Pubdate: Tue, 17 Apr 2001
Source: Tribune Review (PA)
Copyright: 2001 Tribune-Review Publishing Co.
Author: The Rev. William H. Shirk


The Oscar-winning movie "Traffic" has rekindled America's debate on current 
drug prohibition policies by highlighting their failure and destructiveness.

Although about $50 billion a year is spent to fight the failed drug war, 
illegal drugs are more widely available today than at any time in history. 
As a result of current policy, drug gang violence plagues our inner cities, 
our courts and prisons are clogged, nonviolent young offenders have their 
lives ruined by imprisonment, and ordinary citizens, as usual, pay the 
enormous tab.

According to the FBI Uniform Crime Report, in 1998 there were 1,559,100 
arrests in the United States for drug offenses - more than for murder, 
rape, robbery and aggravated assault combined. And in the DEA's own 
estimation, only about 10 percent of the illegal drugs coming into the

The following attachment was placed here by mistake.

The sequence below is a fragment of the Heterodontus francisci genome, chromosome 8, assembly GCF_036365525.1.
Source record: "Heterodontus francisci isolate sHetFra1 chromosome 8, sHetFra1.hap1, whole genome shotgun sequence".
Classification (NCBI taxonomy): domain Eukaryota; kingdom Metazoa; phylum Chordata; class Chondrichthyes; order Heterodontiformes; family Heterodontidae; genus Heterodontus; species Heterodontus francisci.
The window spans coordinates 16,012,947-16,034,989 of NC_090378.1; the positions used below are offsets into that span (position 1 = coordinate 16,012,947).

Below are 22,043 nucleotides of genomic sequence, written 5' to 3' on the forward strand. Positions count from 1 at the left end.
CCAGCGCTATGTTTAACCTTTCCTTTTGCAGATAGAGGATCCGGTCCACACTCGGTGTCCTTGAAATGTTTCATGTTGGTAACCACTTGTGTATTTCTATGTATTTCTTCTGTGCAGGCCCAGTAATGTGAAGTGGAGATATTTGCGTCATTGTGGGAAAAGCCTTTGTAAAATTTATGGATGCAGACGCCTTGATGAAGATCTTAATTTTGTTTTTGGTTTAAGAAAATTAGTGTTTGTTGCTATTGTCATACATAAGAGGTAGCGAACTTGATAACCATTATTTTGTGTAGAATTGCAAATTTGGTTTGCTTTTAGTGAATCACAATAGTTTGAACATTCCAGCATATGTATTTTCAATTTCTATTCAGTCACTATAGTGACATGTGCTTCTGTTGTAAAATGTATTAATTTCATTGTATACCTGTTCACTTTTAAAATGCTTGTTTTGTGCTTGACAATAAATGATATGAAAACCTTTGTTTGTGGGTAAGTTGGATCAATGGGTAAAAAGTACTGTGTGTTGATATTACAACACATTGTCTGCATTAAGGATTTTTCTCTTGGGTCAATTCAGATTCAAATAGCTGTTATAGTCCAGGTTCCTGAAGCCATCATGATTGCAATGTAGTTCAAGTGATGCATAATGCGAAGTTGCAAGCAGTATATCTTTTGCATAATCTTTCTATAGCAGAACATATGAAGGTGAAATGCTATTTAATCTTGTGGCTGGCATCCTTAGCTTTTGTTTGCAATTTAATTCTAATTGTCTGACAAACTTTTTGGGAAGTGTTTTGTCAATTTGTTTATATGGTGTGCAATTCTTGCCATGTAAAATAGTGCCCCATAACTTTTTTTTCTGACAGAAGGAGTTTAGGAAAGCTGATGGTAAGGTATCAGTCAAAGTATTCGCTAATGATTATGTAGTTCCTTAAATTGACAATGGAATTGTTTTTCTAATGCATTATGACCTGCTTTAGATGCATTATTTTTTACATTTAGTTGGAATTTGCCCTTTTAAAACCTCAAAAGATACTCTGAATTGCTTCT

United States are intercepted.

Present drug war strategies of interdiction and incarceration have become 
wildly expensive and are woefully ineffective. Considering the fact that in 
a typical year, in the United States fewer than 5,000 people die from the 
toxicological effects of illegal drugs, it seems clear that the ``cure'' 
has become worse than the ``disease.''

One must wonder if it isn't time to end the war on drugs and to deal with 
drug use the same way we deal with other public health issues: through 
compassion, voluntary treatment and education. Legalization would normalize 
the price of drugs, curbing theft by addicts, put the drug gangs out of 
business, free up resources for effective treatment, and make jail cells 
available for felons more dangerous than pot-smoking college students.

As a society, we need to realize that the ``drug problem'' is here to stay. 
The only question is how best to deal with it. The ongoing drug war has 
been futile, expensive and destructive. It should be abandoned in favor of 
a less harsh and more helpful policy.

The Rev. William H. Shirk West Mifflin
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